The rise of the Bolsheviks is an epic Russian story that now has a definitive end. The major historian of the subject, Adam Ulam, has enlarged his classic work with a new Preface that puts the revolutionary moment, and especially Lenin, in perspective for our modern age.
From reviews of the first edition: Notwithstanding the title...this is the most rewarding single study of Lenin that I have yet encountered...The really impressive feature of Ulam's book is that he is thinking hard all the way. No comfortable historical generalization or biographical cliché escapes his critical attention, and he has a most satisfying way of asking, in effect--is this an adequate explanation; what else may be involved? In these days of rampant 'be-that-as-it-may' writing, Ulam's intellectual seriousness is a great relief and pleasure.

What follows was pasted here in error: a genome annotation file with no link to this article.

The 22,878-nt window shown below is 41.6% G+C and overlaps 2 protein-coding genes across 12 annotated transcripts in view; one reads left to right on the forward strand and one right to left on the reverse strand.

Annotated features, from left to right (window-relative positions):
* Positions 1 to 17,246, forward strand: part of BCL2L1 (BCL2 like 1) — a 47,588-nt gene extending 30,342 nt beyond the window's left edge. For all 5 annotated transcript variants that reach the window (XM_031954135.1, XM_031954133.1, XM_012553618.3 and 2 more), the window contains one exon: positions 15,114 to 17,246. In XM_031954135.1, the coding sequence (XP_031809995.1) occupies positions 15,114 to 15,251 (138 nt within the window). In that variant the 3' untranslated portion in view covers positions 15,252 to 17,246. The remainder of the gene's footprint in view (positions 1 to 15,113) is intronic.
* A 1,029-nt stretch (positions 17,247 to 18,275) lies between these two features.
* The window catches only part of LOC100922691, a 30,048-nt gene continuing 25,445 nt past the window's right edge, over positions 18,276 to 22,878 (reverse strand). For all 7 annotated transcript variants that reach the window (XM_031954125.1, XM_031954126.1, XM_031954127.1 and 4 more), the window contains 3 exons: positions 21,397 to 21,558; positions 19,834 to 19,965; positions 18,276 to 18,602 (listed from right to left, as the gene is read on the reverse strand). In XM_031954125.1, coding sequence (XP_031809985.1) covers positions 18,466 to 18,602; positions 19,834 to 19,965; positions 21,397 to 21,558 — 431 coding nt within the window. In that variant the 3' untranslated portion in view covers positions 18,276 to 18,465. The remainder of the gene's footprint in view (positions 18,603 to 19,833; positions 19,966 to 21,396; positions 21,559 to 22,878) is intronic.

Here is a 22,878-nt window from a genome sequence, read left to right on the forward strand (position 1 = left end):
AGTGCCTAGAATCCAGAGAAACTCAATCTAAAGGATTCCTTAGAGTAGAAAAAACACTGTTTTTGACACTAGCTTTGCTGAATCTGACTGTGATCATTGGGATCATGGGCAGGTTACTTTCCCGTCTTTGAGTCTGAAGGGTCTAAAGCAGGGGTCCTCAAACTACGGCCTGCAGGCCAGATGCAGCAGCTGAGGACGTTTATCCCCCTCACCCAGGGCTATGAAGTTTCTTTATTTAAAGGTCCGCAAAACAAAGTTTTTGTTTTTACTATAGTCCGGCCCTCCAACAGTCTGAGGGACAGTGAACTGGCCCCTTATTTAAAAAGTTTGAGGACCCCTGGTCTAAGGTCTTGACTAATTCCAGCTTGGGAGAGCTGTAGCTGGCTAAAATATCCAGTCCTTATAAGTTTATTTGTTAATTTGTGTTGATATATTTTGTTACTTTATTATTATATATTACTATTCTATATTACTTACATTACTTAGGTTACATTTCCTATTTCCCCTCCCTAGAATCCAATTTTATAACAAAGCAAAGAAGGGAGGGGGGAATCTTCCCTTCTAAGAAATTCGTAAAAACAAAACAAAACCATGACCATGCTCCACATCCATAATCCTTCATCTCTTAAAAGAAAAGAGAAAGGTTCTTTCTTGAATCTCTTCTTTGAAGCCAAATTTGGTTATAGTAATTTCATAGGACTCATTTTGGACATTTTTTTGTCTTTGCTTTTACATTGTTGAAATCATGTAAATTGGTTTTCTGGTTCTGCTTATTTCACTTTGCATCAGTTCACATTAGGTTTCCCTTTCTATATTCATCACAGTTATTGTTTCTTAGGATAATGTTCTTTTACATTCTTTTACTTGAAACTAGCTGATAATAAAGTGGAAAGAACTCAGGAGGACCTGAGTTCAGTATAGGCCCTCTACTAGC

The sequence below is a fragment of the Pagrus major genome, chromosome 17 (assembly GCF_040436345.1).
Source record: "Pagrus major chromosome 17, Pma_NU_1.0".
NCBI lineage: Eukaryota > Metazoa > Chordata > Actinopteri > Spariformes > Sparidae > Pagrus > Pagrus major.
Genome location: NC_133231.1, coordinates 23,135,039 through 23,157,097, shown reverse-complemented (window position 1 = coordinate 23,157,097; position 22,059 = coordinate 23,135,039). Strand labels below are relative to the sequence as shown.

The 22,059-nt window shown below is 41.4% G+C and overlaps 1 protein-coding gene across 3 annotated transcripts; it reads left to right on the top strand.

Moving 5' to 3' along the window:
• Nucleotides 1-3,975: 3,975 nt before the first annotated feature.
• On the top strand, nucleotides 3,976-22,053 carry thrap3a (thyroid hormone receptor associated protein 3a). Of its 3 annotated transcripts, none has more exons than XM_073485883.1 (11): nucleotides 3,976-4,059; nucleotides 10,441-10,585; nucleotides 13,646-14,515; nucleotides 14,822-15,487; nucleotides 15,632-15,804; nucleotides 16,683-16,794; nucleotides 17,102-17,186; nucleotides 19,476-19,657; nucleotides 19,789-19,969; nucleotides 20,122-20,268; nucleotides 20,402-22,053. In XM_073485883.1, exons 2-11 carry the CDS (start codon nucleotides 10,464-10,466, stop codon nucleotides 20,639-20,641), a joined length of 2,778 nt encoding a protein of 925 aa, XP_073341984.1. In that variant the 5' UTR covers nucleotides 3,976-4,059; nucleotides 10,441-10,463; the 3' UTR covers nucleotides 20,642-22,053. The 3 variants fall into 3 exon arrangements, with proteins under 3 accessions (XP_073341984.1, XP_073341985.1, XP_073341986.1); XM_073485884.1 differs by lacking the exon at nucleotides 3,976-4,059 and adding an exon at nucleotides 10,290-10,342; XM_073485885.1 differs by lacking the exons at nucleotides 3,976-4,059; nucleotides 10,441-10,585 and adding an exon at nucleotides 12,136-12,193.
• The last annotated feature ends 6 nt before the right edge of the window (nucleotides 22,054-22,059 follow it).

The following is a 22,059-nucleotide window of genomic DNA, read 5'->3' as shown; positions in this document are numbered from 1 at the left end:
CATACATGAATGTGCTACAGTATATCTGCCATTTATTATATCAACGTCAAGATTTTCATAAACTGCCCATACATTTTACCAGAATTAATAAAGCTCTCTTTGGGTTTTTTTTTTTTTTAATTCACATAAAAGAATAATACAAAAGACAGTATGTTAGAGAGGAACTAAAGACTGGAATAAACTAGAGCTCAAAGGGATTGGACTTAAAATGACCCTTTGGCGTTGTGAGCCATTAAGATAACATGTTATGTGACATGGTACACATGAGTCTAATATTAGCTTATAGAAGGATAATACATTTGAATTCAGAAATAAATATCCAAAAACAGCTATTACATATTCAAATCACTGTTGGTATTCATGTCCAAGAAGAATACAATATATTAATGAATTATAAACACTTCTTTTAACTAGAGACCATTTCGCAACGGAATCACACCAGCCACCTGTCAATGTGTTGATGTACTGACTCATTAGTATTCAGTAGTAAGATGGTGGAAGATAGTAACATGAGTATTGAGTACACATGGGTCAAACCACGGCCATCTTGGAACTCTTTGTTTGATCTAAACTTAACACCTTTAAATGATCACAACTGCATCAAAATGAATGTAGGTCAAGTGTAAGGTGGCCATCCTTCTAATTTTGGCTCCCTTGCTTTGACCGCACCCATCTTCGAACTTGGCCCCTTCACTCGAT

This biography of Lenin...is so good that it is not merely superior in degree to any other life of Lenin, but different in kind. The conjunction of scholar and artist is the rarest thing. We used to be told that it was worth learning Italian to read Dante. Here is a new one: it is worth developing an interest in Lenin to read Adam Ulam.
Adam B. Ulam was Gurney Professor of History and Political Science at Harvard University.